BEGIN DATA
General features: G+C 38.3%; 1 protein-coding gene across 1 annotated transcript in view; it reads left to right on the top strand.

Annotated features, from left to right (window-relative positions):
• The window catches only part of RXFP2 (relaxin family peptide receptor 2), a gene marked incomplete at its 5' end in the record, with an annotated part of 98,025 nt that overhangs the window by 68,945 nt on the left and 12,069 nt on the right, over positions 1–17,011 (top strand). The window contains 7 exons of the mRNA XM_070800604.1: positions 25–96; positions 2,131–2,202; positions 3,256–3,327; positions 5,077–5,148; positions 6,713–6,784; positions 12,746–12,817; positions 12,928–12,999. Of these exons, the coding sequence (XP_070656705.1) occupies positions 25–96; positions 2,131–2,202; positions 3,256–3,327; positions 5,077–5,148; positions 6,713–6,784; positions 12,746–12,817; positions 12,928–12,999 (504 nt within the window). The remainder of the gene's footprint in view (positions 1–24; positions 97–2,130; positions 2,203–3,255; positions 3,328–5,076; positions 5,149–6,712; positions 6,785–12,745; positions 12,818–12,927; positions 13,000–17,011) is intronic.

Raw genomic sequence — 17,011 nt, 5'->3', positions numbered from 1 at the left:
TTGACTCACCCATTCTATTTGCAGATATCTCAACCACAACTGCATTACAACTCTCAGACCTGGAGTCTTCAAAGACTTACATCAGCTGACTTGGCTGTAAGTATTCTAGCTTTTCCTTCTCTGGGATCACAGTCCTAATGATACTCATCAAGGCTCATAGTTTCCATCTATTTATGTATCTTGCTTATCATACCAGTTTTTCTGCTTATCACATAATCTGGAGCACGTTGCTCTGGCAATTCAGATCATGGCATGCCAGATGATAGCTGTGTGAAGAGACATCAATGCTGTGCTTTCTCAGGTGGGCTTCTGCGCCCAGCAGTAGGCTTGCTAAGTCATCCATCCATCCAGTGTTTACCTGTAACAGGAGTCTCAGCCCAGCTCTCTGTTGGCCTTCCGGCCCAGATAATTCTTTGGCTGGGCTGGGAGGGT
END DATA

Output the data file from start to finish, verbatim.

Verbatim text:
General features: G+C 38.3%; 1 protein-coding gene across 1 annotated transcript in view; it reads left to right on the top strand.

Annotated features, from left to right (window-relative positions):
• The window catches only part of RXFP2 (relaxin family peptide receptor 2), a gene marked incomplete at its 5' end in the record, with an annotated part of 98,025 nt that overhangs the window by 68,945 nt on the left and 12,069 nt on the right, over positions 1–17,011 (top strand). The window contains 7 exons of the mRNA XM_070800604.1: positions 25–96; positions 2,131–2,202; positions 3,256–3,327; positions 5,077–5,148; positions 6,713–6,784; positions 12,746–12,817; positions 12,928–12,999. Of these exons, the coding sequence (XP_070656705.1) occupies positions 25–96; positions 2,131–2,202; positions 3,256–3,327; positions 5,077–5,148; positions 6,713–6,784; positions 12,746–12,817; positions 12,928–12,999 (504 nt within the window). The remainder of the gene's footprint in view (positions 1–24; positions 97–2,130; positions 2,203–3,255; positions 3,328–5,076; positions 5,149–6,712; positions 6,785–12,745; positions 12,818–12,927; positions 13,000–17,011) is intronic.

Raw genomic sequence — 17,011 nt, 5'->3', positions numbered from 1 at the left:
TTGACTCACCCATTCTATTTGCAGATATCTCAACCACAACTGCATTACAACTCTCAGACCTGGAGTCTTCAAAGACTTACATCAGCTGACTTGGCTGTAAGTATTCTAGCTTTTCCTTCTCTGGGATCACAGTCCTAATGATACTCATCAAGGCTCATAGTTTCCATCTATTTATGTATCTTGCTTATCATACCAGTTTTTCTGCTTATCACATAATCTGGAGCACGTTGCTCTGGCAATTCAGATCATGGCATGCCAGATGATAGCTGTGTGAAGAGACATCAATGCTGTGCTTTCTCAGGTGGGCTTCTGCGCCCAGCAGTAGGCTTGCTAAGTCATCCATCCATCCAGTGTTTACCTGTAACAGGAGTCTCAGCCCAGCTCTCTGTTGGCCTTCCGGCCCAGATAATTCTTTGGCTGGGCTGGGAGGGT